While countersunk and chamfered holes are similar in appearance, functionally they are quite different. Consequently, different gages exist to serve these different functional requirements.
Hole chamfers are usually specified simply to make it easier to insert a screw, pin, bushing, or other assembly component. The component doesn't bear on the chamfer, so diameter and angle tolerances are usually not critical to the part's performance.
A countersink, on the other hand, is a functional surface upon which a fastener head bears. Because fastener performance is so important, countersink tolerances are critical. The countersinks on an aircraft's skin are an excellent example. If the countersink is too deep, there may be inadequate skin material for the rivet to hold against the underlying frame. If a countersink is too shallow, the rivet head will protrude, increasing air resistance. This latter condition may sound trivial, until you consider the cumulative effect of literally hundreds of thousands of protruding rivet heads on an airplane's skin.
Countersinks tend to be small—usually 0.780 inch or less—and angles are closely controlled: usually 30 degrees, 82 degrees, 90 degrees, 100 degrees, or 130 degrees. Chamfers may be specified at any angle up to 130 degrees and on holes or inside diameters of any size.
Both countersink gages and chamfer gages are usually hand-held instruments, although both can be mounted on bench stands, a convenience if the parts being measured are small. They both perform the measurement by means of a plunger mechanism, but they do not measure the depth to which the angled surface extends into the hole. Rather, they measure the major diameter of the feature—that is, the largest diameter of the hole, where it intersects the top surface of the part. To convert the vertical motion of the plunger into a diameter measurement, the gages require an indicator with a special-ratio movement or readout.
The main difference between countersink and chamfer gages is the configuration of the plunger. Chamfer gages have an angled plunger consisting of three fluted sections. The angle of the plunger must be greater than the angle of the chamfer, to ensure that the plunger contacts the major diameter only. Typically, the range is split in two— from 0 degrees to 90 degrees and from 91 degrees to 130 degrees—so that two gages have traditionally been required to measure the entire range of chamfers. Recently, however, gages with replaceable plungers have been introduced, allowing a single gage to be used with chamfers of any angle. Replaceable plungers also provide flexibility to measure across a larger range of diameters and to switch between ID and OD chamfers.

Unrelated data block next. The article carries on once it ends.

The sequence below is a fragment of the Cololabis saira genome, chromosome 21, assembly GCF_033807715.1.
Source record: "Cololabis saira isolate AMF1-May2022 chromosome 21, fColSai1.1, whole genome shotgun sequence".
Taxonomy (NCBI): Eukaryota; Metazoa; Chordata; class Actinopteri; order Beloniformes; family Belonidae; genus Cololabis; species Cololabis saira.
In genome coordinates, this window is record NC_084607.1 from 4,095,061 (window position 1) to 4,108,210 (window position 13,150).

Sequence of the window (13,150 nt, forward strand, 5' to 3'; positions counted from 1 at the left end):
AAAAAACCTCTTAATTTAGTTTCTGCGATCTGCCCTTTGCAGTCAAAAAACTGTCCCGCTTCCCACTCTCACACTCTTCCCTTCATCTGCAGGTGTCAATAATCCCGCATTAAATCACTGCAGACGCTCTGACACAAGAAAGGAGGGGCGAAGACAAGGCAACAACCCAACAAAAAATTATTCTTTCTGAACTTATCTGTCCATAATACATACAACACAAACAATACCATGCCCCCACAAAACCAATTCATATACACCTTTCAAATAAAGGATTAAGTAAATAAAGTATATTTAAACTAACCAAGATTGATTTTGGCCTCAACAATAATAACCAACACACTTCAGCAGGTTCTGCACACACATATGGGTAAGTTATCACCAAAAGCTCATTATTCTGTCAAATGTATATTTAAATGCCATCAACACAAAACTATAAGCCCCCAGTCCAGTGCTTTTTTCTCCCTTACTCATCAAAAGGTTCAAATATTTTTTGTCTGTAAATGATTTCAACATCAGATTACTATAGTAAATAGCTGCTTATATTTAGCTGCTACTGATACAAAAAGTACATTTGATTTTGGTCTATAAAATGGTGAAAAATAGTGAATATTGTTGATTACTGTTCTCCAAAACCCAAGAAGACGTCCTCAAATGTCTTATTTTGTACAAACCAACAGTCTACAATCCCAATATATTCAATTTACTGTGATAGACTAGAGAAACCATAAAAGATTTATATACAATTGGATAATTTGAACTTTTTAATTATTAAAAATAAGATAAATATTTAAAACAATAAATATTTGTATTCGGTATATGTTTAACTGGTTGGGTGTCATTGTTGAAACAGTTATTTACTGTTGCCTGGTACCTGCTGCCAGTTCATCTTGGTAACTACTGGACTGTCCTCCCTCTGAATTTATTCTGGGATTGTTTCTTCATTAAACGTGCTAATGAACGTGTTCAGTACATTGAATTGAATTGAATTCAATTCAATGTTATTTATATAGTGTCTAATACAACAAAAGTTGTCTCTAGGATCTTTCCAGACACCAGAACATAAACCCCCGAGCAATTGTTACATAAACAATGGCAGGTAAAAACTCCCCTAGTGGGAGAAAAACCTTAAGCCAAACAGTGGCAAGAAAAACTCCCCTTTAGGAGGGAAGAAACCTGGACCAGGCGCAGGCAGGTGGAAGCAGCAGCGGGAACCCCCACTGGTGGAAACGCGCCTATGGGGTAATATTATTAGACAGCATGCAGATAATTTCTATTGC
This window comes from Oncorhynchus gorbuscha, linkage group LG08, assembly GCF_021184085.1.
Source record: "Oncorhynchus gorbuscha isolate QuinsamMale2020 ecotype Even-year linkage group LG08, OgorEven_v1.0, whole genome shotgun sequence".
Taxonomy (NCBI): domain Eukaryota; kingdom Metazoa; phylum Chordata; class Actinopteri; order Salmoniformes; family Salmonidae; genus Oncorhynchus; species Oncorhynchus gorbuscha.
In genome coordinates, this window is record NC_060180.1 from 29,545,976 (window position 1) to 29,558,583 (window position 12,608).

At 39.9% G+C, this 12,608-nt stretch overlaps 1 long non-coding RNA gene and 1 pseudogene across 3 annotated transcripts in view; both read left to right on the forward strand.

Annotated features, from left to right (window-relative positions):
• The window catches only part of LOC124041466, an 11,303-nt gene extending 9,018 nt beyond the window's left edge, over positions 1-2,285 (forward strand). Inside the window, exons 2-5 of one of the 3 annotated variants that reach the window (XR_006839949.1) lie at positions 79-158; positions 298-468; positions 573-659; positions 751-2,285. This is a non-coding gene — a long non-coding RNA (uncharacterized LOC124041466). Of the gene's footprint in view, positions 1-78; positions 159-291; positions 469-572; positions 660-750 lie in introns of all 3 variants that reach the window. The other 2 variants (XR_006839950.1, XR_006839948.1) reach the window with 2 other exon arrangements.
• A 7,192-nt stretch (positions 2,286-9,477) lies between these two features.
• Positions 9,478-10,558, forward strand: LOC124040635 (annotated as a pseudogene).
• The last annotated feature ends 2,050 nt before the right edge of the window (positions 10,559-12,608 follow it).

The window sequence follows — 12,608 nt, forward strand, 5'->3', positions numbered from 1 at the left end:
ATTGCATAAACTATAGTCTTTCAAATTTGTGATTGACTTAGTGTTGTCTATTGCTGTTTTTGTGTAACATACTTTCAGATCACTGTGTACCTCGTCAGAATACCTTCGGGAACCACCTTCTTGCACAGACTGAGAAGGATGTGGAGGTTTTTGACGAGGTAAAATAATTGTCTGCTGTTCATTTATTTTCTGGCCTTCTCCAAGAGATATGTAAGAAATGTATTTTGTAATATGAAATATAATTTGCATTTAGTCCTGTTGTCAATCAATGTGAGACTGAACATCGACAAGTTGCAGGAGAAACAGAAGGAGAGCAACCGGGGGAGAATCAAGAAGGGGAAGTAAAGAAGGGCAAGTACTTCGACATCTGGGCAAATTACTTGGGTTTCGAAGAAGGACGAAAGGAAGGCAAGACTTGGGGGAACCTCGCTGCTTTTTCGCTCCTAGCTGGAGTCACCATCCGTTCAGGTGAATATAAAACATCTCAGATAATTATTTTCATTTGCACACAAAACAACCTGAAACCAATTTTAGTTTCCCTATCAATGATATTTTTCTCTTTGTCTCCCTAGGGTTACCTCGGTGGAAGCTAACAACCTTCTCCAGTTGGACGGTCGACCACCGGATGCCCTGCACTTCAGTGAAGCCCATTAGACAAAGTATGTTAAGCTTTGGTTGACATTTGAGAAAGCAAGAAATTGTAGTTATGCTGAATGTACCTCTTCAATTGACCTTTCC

Because countersinks are more critical, countersink gages have conical plungers that fit closely against the entire surface of the countersink feature. While some slight difference in the angles of the plunger and the countersink is acceptable, there must be a fairly close match between them. There are no replaceable-plunger countersink gages available at this time, so separate gages are required for each angle requiring inspection.
Both types of gages may be mastered against a part master that duplicates the specified chamfer or countersink. Chamfer gages can also be mastered against any certified flat surface. In most cases, this means the gage will perform like an absolute or direct-reading gage, in which case the indicator displays the feature's actual diameter. Alternately, if the chamfer gage has a digital indicator that allows pre-sets to be entered, then it can still be used for comparative (plus or minus from nominal) measurements, even if it is mastered on a flat.blog comments powered by Disqus